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Now that my son’s 40, maybe …

How would you complete this sentence? Now that my son’s 40, maybe he will …

Well, I’m  sure you came up with a number of good choices, but the winning answer is this, “maybe he’ll now pay me back.”

I really never thought about that possibility when my son Malachi turned 40 this past Friday. The thought is kind of intriguing. Then my daydreams turned into flashbacks, one flashing in after another, like the grand finale of a fourth of July fireworks show.

“Dad,” he said one day right out of the clear blue, “let me borrow two dollars. I’ll pay you back.”

That was when he was about two. That was the first of the flashbacks.

Fifteen years — and a thousand visits later — he came to me again. But I was braced and ready for him:

“Dad, can I borrow $25? I’ll pay you back.”

“What do you mean you’ll pay me back?  How old are you, son?” “You know how old I am.”

“That’s not the point. How old are you?”

“I’m 17  going on 18.”

“Seventeen going on 18. And how many times have you borrowed money from me for the past 17 going on 18 years?”

“I don’t know.”

“Take a wild guess.”

“I don’t know, Dad.”

“Jus’ take a swing at it.”

“I said I don’t know.”

“Well, let me do it for you.”

I pulled out my little book in my back pocket and flipped through the pages.

“Son,” I said, “according to my records, you’ve borrowed $400, 917 over the past 17 going on 18 years.”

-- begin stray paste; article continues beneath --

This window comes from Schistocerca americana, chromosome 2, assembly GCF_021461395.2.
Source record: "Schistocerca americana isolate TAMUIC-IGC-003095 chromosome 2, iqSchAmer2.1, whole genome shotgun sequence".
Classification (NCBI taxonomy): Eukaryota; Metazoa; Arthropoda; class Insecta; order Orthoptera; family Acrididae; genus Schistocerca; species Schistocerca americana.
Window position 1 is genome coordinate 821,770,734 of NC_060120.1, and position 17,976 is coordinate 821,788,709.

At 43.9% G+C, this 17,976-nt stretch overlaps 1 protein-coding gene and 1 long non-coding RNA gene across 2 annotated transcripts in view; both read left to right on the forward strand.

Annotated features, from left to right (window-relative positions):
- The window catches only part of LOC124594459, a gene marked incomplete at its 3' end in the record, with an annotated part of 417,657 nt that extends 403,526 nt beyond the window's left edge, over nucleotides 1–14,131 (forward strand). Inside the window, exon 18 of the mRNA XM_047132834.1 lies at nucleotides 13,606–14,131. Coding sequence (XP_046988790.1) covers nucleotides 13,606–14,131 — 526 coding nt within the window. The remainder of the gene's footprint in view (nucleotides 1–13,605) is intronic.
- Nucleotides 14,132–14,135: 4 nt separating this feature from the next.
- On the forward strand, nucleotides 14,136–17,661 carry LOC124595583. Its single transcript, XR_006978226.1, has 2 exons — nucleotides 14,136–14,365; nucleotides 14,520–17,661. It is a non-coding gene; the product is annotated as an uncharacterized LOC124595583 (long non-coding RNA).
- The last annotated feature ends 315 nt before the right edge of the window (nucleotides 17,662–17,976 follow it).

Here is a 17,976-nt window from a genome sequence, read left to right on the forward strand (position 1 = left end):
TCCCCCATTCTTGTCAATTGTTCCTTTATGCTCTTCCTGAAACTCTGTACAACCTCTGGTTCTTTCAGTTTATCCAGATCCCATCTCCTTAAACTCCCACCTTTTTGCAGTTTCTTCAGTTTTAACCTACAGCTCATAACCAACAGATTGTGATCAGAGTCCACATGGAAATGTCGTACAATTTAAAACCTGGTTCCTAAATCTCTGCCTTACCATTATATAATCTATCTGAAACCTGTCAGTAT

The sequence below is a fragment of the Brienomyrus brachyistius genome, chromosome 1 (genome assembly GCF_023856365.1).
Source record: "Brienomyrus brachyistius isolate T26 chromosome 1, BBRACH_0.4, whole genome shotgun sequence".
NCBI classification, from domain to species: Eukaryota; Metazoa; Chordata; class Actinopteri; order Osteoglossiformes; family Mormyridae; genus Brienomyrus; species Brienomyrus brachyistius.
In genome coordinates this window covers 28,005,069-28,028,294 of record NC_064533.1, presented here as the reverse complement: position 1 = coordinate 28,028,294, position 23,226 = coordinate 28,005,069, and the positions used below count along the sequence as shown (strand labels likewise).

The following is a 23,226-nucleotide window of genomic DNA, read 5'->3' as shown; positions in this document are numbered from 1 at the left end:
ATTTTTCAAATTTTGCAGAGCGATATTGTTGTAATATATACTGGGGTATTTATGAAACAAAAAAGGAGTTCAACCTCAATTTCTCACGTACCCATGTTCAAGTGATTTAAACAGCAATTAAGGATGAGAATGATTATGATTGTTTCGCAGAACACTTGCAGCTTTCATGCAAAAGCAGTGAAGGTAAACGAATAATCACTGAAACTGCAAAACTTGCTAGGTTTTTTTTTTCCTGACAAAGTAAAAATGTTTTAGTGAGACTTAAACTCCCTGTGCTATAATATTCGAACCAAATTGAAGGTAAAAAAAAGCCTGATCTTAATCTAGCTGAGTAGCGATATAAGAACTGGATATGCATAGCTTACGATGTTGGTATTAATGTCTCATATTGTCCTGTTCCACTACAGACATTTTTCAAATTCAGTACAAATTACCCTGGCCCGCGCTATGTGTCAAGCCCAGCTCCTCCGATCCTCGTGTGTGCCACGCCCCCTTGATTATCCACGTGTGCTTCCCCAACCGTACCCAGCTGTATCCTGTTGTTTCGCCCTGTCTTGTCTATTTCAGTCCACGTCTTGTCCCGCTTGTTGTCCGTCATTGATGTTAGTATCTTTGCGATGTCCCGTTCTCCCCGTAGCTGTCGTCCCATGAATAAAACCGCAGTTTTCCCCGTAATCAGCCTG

“No way,” he said.”

“Do you want to see the book?”

“I don’t need to see the book.  You haven’t even made $400,000, and whatever else you said the past 17 years.”

“That’s the point,” I exclaimed. “That’s the whole point. You’ve borrowed money I haven’t even made yet.  And every time you borrow money, do you know what you say? You say, ‘Dad, I’ll pay you back.’ Do you know how many times you’ve said, ‘Dad, I’ll pay you back.’?”

“How many?”

“According to my records,” I said as I watched my son roll his eyes, “you’ve said it 611 times. And do you know how many times you’ve actually paid me back?”






“Keep going.”


“You’re getting close. You’ve paid me back exactly zero times in those 17 going on 18 years.”

“So, Dad,” my son said, growing impatient, “are you going to let me borrow the $25?”

“Only if this time you promise to pay me back.”

“Dad, I promise.  I’ll pay you back tomorrow.”

I gave him that strange look I use in times like these.

“How are you gonna pay me back tomorrow if you don’t have any money?” I asked.

“Oh,” he said, “I’ll borrow it from Mom.”